Water management is one of the most significant challenges in the agri-food sector today. Due to population growth, industrialization, urbanization, and climate change, competition for water resources is expected to increase, with a particular negative impact on agriculture. On average, agriculture accounts for 70 percent of global freshwater withdrawals making it the largest water user worldwide. Living below sea level made the Dutch experts in dealing with water-related challenges and makes them a global partner for providing innovative solutions. Experience from the Dutch water and agriculture sectors can be instrumental in boosting global food security by increasing crop yields in regions with unreliable water supplies. The Geodata for Agriculture and Water (G4AW) Programme is supporting public and private partnerships to boost climate resilience of smallholder food producers in developing countries, using satellite data. Improved water management is one of its priorities. Dutch Water Management & IT Company Nelen & Schuurmans, is involved in several G4AW partnerships in Bangladesh, Cambodia, Indonesia and Vietnam. On World Water Day we asked Alexander Hoff, Business Manager Integrated Water Management what challenges the farmers face when managing their water resources and how to resolve them.
Alexander Hoff: ‘’Drought causes food shortages and disruption of entire communities every year. But in several regions, this is in painful contrast to problems caused by floods. A well-known example is the Mekong Delta in Vietnam. What is often forgotten is that good water management is also important for other agricultural processes, such as retention of nutrients and effective application of plant protection products’’. Hoff points out that Nelen & Schuurmans’ motto is: Water management is information management. “The better we know the condition of the water system and the physical environment, the better decisions we can make in water management, both on macro and micro scale. The application of state-of-the-art IT innovations is a logical consequence of this basic idea”. The Netherlands is one of the world’s leaders in this field, emphasises Hoff, and observations from satellite images play an essential role.
According to Hoff, satellite data provides consistent information over large areas, such as the Mekong delta. “We integrate these data with measurements, field observations and various geodata sources. This serves as a basis for developing information services, such as daily irrigation advice tailored to the circumstances of a specific field. We then bring this advice to the farmers via smartphone apps, supported by clear images and explanations in the local language and our partners’ support. This advice is based on decades of experience with hydrological and crop growth models combined with (satellite) data’’.
In Indonesia, Nelen & Schuurmans is part of the SpiceUp consortium, which provides information services to 100,000 pepper farmers under the leadership of the Dutch company Verstegen Spices & Sauces, supported by G4AW. The services help farmers increase their production, income, food security and optimize inputs of water, fertilizer and plant protection products. ‘With regard to water use, the pepper is a sensitive plant; damage is easily caused by both drought and saturated conditions. In addition, pepper plants grow next to other vegetation, such as trees that provide shade. This makes it more challenging to provide reliable advice based on satellite data. Fortunately, the techniques have evolved greatly since we started in Vietnam in 2014. It's incredible how quickly the ICT technologies behind satellite data, sensors and models continue to evolve,” says Hoff.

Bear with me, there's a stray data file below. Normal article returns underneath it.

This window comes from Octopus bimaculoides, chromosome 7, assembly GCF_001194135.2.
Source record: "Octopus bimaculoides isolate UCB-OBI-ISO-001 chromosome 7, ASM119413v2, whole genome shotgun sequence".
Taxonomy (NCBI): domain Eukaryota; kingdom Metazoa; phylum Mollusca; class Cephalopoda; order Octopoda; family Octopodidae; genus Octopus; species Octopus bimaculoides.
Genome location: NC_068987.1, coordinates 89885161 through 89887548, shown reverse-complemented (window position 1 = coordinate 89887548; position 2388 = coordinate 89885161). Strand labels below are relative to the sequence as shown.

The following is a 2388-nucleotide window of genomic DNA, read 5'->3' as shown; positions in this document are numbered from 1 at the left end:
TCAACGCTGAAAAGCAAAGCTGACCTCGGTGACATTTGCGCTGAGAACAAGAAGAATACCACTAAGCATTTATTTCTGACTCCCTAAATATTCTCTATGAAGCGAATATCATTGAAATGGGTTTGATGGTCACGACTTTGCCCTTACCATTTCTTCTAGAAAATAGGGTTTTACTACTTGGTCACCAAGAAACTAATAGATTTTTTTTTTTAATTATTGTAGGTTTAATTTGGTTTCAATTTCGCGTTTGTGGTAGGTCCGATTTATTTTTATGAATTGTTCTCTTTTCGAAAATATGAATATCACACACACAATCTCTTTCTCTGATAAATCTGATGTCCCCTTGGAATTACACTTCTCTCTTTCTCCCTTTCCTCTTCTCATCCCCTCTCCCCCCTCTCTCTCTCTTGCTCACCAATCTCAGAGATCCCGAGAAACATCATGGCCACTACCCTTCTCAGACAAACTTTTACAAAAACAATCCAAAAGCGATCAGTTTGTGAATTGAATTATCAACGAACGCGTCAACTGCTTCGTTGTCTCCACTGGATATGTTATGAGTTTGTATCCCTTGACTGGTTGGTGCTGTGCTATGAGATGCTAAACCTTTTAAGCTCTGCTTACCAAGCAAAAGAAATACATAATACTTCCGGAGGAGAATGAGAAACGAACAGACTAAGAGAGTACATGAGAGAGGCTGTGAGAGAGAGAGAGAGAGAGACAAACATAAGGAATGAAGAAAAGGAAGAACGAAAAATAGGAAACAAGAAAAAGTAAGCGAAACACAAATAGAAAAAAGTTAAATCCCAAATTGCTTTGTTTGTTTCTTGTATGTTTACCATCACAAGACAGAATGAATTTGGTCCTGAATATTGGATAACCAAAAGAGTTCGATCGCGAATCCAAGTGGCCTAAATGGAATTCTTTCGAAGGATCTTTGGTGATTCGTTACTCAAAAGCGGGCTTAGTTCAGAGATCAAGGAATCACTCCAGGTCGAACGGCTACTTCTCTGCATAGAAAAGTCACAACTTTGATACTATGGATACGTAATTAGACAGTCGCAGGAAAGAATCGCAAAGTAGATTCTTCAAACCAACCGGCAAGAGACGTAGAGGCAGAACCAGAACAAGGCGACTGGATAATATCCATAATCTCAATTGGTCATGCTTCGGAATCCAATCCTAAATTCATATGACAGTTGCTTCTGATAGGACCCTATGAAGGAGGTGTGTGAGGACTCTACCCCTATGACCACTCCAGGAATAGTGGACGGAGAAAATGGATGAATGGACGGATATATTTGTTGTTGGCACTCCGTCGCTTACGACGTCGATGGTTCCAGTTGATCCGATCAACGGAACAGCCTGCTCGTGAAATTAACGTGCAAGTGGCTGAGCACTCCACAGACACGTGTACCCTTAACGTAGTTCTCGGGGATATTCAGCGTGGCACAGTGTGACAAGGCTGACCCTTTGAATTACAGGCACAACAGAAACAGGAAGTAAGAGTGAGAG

Speaking about opportunities in the future for the use of satellite data and ICT technology for a more efficient use of water in agriculture, Hoff mentions how the Netherlands is leading the way in innovations in ICT technology and the use of satellite data for water, and therefore has the potential to become the 'Silicon Valley' of the water sector. He explains that smartphone use has become common among smallholders in Asia, while most of them have never owned a computer or laptop. As a result, they too, can benefit from high-quality information services for water and agriculture.
As to how we can ensure that more smallholder farmers can benefit from this knowledge and technology Hoff says, “therein lies a role for the Dutch technology companies that can deliver this. At the same time this requires a new way of thinking from development programs and donors to embrace both ICT technologies and the companies that developed these. The G4AW programme of the Netherlands Space Office (NSO) has pioneered the use of ICT as an objective in this domain. It is now up to the rest of the development agenda to adopt this and reap the benefits”.
On 22 March 2021, the #WorldWaterDay celebrates water and raises awareness of the global water crisis, and a core focus of the observance is to support the achievement of Sustainable Development Goal (SDG) 6: water for all by 2030. In the last 30 years, food production has increased by more than 100 percent. FAO estimates that about 60 percent more food will be needed by 2050 to meet the food requirements of a growing global population. Water demand is therefore set to increase. Agriculture has a major role to play in the sustainable management of natural resources and the adaptation to, and mitigation of climate change which is already affecting the livelihoods of many people, especially the most vulnerable.